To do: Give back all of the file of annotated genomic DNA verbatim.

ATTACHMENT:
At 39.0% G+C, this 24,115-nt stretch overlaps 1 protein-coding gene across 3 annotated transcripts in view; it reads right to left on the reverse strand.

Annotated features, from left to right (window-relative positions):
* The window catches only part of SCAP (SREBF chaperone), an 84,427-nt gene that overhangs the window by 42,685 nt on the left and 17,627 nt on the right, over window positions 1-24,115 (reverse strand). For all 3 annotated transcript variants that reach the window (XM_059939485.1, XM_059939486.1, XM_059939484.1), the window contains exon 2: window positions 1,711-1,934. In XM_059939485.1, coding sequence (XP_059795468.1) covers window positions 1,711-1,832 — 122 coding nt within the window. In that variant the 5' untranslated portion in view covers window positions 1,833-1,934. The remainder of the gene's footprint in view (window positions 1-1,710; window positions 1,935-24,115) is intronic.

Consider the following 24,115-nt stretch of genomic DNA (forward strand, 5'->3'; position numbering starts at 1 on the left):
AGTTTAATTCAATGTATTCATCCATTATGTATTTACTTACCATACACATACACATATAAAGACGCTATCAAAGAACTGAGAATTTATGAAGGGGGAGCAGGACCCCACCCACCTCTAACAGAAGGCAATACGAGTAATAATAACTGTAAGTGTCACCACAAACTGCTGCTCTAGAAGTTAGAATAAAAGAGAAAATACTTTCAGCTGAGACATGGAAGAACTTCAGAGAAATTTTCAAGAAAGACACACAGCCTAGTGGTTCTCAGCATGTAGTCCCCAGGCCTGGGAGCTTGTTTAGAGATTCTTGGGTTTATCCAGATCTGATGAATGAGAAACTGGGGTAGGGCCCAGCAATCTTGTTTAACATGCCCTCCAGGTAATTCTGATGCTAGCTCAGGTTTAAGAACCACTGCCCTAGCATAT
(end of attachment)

At 39.0% G+C, this 24,115-nt stretch overlaps 1 protein-coding gene across 3 annotated transcripts in view; it reads right to left on the reverse strand.

Annotated features, from left to right (window-relative positions):
* The window catches only part of SCAP (SREBF chaperone), an 84,427-nt gene that overhangs the window by 42,685 nt on the left and 17,627 nt on the right, over window positions 1-24,115 (reverse strand). For all 3 annotated transcript variants that reach the window (XM_059939485.1, XM_059939486.1, XM_059939484.1), the window contains exon 2: window positions 1,711-1,934. In XM_059939485.1, coding sequence (XP_059795468.1) covers window positions 1,711-1,832 — 122 coding nt within the window. In that variant the 5' untranslated portion in view covers window positions 1,833-1,934. The remainder of the gene's footprint in view (window positions 1-1,710; window positions 1,935-24,115) is intronic.

Consider the following 24,115-nt stretch of genomic DNA (forward strand, 5'->3'; position numbering starts at 1 on the left):
AGTTTAATTCAATGTATTCATCCATTATGTATTTACTTACCATACACATACACATATAAAGACGCTATCAAAGAACTGAGAATTTATGAAGGGGGAGCAGGACCCCACCCACCTCTAACAGAAGGCAATACGAGTAATAATAACTGTAAGTGTCACCACAAACTGCTGCTCTAGAAGTTAGAATAAAAGAGAAAATACTTTCAGCTGAGACATGGAAGAACTTCAGAGAAATTTTCAAGAAAGACACACAGCCTAGTGGTTCTCAGCATGTAGTCCCCAGGCCTGGGAGCTTGTTTAGAGATTCTTGGGTTTATCCAGATCTGATGAATGAGAAACTGGGGTAGGGCCCAGCAATCTTGTTTAACATGCCCTCCAGGTAATTCTGATGCTAGCTCAGGTTTAAGAACCACTGCCCTAGCATAT